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TOPIC: vanuatu


Vanuatu Combines Old And New Techniques For Disaster Prep

The death toll after Cyclone Pam hit the South Pacific nation was notably low thanks to new warning systems and ancient shelters. But saving the local economy may be harder than saving lives.

PORT VILA — The property damage from the March 13 cyclone across the South Pacific archipelego of Vanuatu is huge, having hit some 80% of buildings and homes, and devastating farmlands and flattering the landscape.

But what may be most interesting in the aftermath of the destruction is the rather modest loss of human life. Initial reports of dozens killed was revised last week to a death toll of 11.

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Israel Votes, Greece Gets The Finger, Cervantes' Tomb

Photo: Omer Messinger/ZUMA
Millions of Israelis are voting today to elect a new parliament and potentially a new prime minister in a tightly fought election that has become a referendum on incumbent Benjamin Netanyahu, who is running for a fourth term. Late polls show center-left opponent Isaac Herzog, leader of the Zionist Union, with a slight advantage over “Bibi.”

  • Netanyahu, however, made several attempts to attract right-wing voters and consolidate his Likud base in the late hours of the campaign. In a last-minute speech Monday, he said there would be no Palestinian state if he were reelected, disavowing a 2009 speech in which he supported a two-state solution, Haaretz reports.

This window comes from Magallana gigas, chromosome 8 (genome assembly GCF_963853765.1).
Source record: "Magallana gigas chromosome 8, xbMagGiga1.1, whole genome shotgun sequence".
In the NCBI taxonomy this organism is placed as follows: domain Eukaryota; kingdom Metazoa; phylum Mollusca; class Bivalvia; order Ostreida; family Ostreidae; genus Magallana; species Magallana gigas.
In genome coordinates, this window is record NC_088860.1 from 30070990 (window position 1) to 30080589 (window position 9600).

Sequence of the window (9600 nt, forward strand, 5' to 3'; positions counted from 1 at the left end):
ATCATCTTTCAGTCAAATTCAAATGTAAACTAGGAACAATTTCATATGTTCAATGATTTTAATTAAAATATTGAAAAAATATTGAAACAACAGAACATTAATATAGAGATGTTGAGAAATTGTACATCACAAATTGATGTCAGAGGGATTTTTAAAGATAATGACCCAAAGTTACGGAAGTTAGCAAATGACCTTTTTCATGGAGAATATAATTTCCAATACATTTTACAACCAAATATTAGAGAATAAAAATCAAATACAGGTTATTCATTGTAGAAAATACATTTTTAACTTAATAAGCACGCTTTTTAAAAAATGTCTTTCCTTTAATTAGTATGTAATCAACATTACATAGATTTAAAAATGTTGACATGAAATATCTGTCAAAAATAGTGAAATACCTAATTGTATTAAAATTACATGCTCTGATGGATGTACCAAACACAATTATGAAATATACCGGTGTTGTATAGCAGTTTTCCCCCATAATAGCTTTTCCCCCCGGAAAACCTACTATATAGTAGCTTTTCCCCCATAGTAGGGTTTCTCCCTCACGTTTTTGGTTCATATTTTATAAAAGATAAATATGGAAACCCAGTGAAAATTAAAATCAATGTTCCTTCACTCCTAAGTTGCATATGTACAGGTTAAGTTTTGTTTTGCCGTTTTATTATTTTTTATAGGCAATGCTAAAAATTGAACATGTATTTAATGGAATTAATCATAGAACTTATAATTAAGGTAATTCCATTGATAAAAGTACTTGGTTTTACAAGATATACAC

• The Likud party admitted to forging a recording of the Kulanu party leader promising to support Netanyahu, according to a Kulanu spokesman quoted by The Jerusalem Post.
  • Late surveys showed about 15% of voters were undecided going into today’s election.
  • Voting ends at 10 p.m. local time, and the first results are expected to be published immediately afterwards.
  • Although the formation of the new parliament, the Knesset, could be set by Wednesday, it could take weeks to determine the next prime minister, as negotiations to form the required coalition governmental could be difficult.

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On this day in 1969, Israel elected Golda Meir. Time for your 57-second shot of history.